U.S. DEPARTMENT OF STATE 95/04/25 DAILY PRESS BRIEFING OFFICE OF THE SPOKESMAN U.S. DEPARTMENT OF STATE DAILY PRESS BRIEFING I N D E X Tuesday, April 25, 1995 Briefer: Nicholas Burns NORTH KOREA Agreed Framework: Status of U.S. Proposal to Resume Discussions .......1-3 Status of Nuclear Freeze ............................2-3 U.S. Contacts with South Korea and Japan ............3 TURKEY Announcement of Withdrawal of Troops from Northern Iraq ................................................4 U.S. Position on Pipeline from Caspian Sea Area .......4-6 EQUATORIAL GUINEA Opposition Leader Sentenced to Jail ...................6 IRAQ Detained Americans: Polish Diplomat Denied Access .....6-8 --Discussions w/Wives re: Travel Plans ................7,8-9 --Physical & Living Conditions of Detainees ...........8 FORMER YUGOSLAVIA Serbian Violations of Diplomatic Access/ Cooperation in War Crimes Investigation .............9-10 VIETNAM Possibility of Resumption of Human Rights Dialogue ....10
U.S. DEPARTMENT OF STATE
DAILY PRESS BRIEFING
TUESDAY, APRIL 25, 1995, 1:11 P. M.
(ON THE RECORD UNLESS OTHERWISE NOTED)
MR. BURNS: Good afternoon. Welcome to the State Department briefing. Nice to see you all today. I'm ready to go directly to whatever questions you have.
Q Nick, there have been a series of inaccurate South Korean reports on the nuclear talks, maybe today they hit it right. They say the U.S. has been told North Korea's ready to resume the talks. I'm hearing otherwise. What do you know?
MR. BURNS: What I know is the following, Barry. Yesterday Ambassador Bob Gallucci received a letter from his counterpart, the First Vice Minister of Foreign Affairs Kang Sok Ju. This is the First Vice Foreign Minister of North Korea. I'm not going to go into the contents of that letter, other than to say that it neither accepted nor rejected the proposal -- our proposal made last week to resume discussions in Geneva. But the letter did ask for further details on the U.S. position.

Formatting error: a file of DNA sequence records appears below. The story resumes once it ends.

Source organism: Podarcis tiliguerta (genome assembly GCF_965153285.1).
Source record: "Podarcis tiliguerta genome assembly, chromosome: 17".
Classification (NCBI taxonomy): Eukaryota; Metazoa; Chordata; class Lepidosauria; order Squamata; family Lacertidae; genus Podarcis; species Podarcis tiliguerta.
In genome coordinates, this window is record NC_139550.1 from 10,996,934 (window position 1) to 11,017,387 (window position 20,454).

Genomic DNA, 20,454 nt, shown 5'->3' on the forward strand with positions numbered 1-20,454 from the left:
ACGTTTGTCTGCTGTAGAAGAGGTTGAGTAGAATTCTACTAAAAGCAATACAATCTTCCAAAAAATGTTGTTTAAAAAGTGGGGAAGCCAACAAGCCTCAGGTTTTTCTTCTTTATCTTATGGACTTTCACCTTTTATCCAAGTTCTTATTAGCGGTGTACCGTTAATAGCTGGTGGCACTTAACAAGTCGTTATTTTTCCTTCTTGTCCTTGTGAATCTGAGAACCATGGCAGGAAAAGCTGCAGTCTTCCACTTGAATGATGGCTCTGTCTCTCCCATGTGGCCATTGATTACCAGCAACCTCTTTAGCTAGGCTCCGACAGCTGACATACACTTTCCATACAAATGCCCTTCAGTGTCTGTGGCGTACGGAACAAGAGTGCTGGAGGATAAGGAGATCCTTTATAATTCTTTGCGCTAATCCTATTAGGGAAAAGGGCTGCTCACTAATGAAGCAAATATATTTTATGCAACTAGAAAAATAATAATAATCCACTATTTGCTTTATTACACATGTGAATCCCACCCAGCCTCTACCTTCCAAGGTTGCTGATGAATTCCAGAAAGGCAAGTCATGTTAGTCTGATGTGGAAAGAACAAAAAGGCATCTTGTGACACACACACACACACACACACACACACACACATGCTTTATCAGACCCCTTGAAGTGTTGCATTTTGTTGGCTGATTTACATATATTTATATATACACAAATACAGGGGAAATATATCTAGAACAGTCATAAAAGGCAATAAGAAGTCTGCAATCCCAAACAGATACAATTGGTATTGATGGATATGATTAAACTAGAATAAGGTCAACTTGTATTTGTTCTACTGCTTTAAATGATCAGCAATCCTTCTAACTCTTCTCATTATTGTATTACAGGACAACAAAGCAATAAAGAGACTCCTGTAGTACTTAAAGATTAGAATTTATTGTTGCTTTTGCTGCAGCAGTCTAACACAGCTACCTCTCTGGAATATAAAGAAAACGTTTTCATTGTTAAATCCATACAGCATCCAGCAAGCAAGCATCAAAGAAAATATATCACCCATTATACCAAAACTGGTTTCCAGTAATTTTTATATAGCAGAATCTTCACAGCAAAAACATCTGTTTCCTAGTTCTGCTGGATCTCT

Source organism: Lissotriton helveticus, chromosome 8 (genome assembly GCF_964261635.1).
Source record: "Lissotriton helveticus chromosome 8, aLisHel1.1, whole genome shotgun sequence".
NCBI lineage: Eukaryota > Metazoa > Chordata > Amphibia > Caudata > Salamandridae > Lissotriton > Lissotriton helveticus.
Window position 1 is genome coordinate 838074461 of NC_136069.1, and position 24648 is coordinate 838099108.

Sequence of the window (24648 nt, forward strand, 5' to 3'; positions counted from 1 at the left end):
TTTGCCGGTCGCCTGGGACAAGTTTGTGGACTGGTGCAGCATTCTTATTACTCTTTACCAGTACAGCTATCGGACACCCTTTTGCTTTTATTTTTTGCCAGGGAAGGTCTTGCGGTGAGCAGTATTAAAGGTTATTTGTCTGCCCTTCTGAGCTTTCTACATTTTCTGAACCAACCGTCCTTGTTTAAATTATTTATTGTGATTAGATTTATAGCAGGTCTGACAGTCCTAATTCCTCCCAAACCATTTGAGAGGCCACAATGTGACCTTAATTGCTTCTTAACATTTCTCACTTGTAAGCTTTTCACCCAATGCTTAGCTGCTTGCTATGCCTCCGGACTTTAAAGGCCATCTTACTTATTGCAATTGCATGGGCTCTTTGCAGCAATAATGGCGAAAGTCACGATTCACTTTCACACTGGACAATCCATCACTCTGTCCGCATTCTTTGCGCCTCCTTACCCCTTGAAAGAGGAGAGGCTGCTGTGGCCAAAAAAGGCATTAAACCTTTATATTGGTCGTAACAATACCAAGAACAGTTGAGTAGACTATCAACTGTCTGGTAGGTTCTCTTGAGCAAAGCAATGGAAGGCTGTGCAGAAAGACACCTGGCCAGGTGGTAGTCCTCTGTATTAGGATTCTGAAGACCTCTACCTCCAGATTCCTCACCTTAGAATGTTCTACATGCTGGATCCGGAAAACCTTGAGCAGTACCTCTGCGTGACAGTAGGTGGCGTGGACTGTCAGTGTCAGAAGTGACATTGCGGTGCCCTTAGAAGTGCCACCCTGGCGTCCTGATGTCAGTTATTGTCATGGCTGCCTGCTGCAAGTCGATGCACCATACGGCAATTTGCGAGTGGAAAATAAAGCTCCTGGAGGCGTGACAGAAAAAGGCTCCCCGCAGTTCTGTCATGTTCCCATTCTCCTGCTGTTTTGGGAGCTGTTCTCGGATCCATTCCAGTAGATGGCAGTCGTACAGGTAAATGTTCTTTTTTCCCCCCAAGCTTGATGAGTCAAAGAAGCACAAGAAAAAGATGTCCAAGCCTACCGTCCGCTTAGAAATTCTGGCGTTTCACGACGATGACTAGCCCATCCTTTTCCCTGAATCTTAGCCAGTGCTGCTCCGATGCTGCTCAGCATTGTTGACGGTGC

Ambassador Gallucci will be responding to the Vice Minister in the near future. As we made clear to the North Koreans last week, we remain ready to resume discussions as long as the North Koreans continue to abide by the provisions of the Agreed Framework, specifically and in particular its pledge to maintain a freeze on its existing nuclear program.
Q You remember, both the Secretary and Mr. Gallucci were somewhat baffled as to what North Korea's questions are. In other words, why the talks broke down. Is it any clearer now what it is that caused them to break down -- suspend these talks?
MR. BURNS: As I said, the letter I think did go into, in some detail, to the position of the North Koreans, but I'm not in a position to go into the details of the letter, so I really can't help you with that.
Q (Inaudible) That's all right. But do you know have a clear idea of what it is that they were objecting to?